I thank the committee for the invitation to appear before it this morning to brief it on the current legislation. I am joined by my officials Mr. Jimmy Martin, assistant secretary, Ms Yvonne White, Mr. Brian Merriman, Mr. William O'Dwyer, Ms Regina Terry and Ms Eileen Devoy.
The Government remains firmly of the view that the best and only way to ensure an orderly UK withdrawal from the EU is to ratify the withdrawal agreement. Having said that and in view of the ongoing uncertainty in the UK, I and my Department have been intensively advancing preparations and planning for every scenario, but particularly for a no-deal or worst case scenario. If the UK becomes a third country on 29 March next, without having ratified the withdrawal agreement with the EU, then a very wide range of EU rules relating to justice and security will no longer apply to or in the UK. On the other hand, should the withdrawal agreement be ratified before 29 March, many of the preparations and contingency measures that I am about to detail will not be required, at least in the short term. The purpose of the legislation before the House is to offset some of the damage which may arise if the UK departs without a deal being in place. While there are a number of Brexit implications for the justice sector, key risks have been identified in two areas, namely, extradition and immigration. These two areas require primary legislation to be in place and are set out in Parts 13 and 14 of the Bill.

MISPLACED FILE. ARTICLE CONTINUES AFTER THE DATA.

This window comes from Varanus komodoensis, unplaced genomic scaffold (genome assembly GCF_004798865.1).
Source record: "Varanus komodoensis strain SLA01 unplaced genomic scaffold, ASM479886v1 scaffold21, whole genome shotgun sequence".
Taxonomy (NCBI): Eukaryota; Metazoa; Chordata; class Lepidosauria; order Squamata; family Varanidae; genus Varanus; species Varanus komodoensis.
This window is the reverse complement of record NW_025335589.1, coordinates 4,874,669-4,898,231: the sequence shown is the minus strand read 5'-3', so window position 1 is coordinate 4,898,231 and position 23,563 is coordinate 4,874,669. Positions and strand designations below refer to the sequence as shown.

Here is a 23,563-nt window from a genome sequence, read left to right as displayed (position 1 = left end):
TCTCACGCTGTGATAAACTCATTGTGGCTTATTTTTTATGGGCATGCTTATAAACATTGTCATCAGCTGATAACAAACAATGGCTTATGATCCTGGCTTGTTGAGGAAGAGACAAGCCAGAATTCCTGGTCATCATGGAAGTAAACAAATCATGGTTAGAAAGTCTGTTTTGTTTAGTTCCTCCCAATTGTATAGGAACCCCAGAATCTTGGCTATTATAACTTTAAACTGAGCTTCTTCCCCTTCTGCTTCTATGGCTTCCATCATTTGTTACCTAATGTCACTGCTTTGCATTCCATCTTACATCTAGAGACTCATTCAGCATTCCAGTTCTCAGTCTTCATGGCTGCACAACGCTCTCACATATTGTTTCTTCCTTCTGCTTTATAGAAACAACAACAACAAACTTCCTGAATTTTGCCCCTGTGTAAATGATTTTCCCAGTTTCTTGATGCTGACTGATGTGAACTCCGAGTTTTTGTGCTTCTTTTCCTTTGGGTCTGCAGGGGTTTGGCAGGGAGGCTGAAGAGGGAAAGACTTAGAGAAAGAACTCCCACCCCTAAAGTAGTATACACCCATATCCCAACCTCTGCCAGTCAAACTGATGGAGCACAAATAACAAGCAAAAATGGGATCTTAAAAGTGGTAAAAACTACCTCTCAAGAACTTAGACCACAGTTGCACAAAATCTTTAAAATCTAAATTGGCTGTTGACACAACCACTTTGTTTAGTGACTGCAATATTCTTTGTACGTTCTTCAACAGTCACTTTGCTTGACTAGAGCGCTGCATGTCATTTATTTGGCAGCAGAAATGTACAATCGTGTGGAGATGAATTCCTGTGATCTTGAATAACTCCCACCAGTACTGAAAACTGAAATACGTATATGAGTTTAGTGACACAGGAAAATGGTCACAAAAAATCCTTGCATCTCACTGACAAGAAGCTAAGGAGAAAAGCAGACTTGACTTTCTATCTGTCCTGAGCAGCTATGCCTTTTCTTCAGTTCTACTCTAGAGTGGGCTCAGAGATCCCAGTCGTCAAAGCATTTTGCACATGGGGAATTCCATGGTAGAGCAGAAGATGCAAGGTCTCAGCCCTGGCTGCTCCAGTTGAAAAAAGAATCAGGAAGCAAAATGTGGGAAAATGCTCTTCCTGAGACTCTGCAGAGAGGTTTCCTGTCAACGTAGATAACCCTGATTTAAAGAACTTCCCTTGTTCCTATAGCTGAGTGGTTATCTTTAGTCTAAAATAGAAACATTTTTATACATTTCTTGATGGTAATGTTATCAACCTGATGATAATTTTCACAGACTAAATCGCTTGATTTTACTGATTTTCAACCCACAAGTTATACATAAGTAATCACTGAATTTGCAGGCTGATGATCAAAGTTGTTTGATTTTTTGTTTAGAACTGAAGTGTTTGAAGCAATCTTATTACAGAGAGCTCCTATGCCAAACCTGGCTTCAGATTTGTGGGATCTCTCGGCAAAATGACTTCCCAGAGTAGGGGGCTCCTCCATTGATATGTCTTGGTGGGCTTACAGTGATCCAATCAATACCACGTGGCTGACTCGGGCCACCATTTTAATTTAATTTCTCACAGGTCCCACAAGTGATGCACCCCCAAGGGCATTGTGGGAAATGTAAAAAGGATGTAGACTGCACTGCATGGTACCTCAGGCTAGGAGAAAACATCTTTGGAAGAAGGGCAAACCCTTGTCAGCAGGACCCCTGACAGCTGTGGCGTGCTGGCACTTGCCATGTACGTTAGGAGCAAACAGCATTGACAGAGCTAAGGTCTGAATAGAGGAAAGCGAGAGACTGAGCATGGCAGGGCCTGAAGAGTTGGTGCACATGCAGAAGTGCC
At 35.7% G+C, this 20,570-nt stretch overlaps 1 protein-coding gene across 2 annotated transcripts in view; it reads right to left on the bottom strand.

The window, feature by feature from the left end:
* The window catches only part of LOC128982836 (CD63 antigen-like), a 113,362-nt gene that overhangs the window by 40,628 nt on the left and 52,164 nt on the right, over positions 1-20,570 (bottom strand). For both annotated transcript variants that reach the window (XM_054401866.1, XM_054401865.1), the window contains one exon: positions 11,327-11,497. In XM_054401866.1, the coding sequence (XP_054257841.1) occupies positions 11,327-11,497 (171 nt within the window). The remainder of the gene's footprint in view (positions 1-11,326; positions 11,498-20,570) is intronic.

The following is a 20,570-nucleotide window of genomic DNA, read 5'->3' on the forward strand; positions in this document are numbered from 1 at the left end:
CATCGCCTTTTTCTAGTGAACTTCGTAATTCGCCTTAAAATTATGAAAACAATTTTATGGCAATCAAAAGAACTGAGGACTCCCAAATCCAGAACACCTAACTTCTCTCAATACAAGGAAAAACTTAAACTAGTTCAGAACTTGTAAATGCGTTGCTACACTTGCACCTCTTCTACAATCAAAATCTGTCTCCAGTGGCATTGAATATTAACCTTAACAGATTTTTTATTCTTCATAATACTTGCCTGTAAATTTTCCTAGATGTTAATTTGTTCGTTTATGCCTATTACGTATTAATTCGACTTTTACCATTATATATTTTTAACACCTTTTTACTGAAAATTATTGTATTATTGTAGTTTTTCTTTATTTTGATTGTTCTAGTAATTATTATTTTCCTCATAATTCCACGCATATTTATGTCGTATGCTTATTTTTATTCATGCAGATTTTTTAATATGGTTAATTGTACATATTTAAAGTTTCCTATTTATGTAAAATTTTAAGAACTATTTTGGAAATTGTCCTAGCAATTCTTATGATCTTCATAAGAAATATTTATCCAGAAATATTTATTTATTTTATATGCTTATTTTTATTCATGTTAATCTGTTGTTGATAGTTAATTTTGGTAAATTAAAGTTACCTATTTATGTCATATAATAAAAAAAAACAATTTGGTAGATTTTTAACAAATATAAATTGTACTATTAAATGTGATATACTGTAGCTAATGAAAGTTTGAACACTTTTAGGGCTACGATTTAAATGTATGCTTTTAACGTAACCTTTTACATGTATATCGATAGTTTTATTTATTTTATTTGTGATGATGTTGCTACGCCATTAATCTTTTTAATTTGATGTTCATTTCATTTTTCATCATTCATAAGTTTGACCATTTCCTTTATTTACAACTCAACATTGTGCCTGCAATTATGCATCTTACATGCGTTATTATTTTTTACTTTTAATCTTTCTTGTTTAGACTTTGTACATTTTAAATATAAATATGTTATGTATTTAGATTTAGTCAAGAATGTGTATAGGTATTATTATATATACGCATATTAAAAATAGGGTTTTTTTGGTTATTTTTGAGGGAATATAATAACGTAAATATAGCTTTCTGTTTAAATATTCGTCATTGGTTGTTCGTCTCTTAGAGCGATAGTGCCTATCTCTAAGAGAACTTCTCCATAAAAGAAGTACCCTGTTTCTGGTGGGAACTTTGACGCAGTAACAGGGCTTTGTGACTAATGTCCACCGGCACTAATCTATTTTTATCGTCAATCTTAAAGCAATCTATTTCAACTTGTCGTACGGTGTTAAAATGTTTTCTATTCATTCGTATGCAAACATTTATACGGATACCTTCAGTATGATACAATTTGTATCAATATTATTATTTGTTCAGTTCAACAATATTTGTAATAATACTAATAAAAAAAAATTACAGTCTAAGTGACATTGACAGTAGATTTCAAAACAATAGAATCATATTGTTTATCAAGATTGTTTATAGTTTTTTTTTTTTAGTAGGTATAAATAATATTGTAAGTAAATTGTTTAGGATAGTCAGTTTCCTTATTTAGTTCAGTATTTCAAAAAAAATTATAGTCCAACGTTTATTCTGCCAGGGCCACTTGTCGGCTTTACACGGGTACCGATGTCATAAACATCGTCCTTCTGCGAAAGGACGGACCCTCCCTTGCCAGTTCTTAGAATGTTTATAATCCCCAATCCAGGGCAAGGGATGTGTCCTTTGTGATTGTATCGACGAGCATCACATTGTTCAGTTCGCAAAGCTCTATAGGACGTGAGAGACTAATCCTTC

Turning to Part 13 in the first instance, the Bill provides for two amendments to the Extradition Act 1965. One of the key issues identified by the Department of Justice and Equality is to ensure that effective extradition arrangements are maintained between Ireland and the UK. In the event of a no-deal Brexit the provisions of the European arrest warrant would no longer apply to the UK and at 11 p.m. on 29 March persons detained on foot of European arrest warrants would be released. It is critical, therefore, that extradition provisions are in place immediately following the UK's exit from the EU. The optimal solution identified by my Department is to apply the 1957 European Convention on Extradition, to which both Ireland and the UK are party, to extradition arrangements between Ireland and the UK. The provisions of the convention are given effect by Part II of the Extradition Act 1965.
While the extradition procedure under the convention is not as effective or as efficient as that of the European arrest warrant, in the event of a no-deal Brexit it would provide a workable solution. The intention would then be to legislate for and move to an extradition arrangement with the UK similar to that which obtains in the European arrest warrant. However, the 1965 Act does not permit extradition of own nationals "unless the relevant extradition provisions otherwise provide" and transmission of extradition requests is via the diplomatic channel and in hard copy. The Office of the Attorney General has advised that clear provision should be made in section 14 of the 1965 Act providing that the ban on extradition of own citizens should not apply in reciprocal circumstances where requesting states also extradite own citizens.